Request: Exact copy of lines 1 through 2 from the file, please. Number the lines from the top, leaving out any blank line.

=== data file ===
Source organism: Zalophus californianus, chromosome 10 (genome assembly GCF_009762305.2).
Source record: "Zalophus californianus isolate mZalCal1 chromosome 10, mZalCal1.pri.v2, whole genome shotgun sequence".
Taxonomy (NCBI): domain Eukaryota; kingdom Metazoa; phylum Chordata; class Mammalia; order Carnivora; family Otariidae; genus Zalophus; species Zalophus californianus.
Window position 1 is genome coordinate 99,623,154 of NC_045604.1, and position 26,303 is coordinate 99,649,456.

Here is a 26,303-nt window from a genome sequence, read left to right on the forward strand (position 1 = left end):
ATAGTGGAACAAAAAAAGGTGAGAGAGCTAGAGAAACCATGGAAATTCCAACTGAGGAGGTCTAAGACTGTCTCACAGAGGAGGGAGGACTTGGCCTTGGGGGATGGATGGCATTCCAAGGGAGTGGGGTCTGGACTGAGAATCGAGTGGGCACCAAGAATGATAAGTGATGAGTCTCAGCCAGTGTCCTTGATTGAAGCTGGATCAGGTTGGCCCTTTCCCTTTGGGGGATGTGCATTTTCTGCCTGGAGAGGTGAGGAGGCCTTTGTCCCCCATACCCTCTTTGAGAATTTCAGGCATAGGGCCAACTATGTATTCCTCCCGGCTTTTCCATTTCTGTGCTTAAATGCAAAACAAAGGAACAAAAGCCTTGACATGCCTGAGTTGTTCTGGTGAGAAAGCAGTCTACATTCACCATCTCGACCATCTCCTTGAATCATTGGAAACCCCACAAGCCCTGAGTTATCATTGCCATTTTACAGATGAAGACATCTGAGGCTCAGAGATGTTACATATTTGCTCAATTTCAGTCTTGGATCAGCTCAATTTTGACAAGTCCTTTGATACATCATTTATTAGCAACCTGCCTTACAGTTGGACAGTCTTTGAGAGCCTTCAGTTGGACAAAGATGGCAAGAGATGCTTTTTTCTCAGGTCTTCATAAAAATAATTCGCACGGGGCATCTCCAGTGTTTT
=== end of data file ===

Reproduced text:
Source organism: Zalophus californianus, chromosome 10 (genome assembly GCF_009762305.2).
Source record: "Zalophus californianus isolate mZalCal1 chromosome 10, mZalCal1.pri.v2, whole genome shotgun sequence".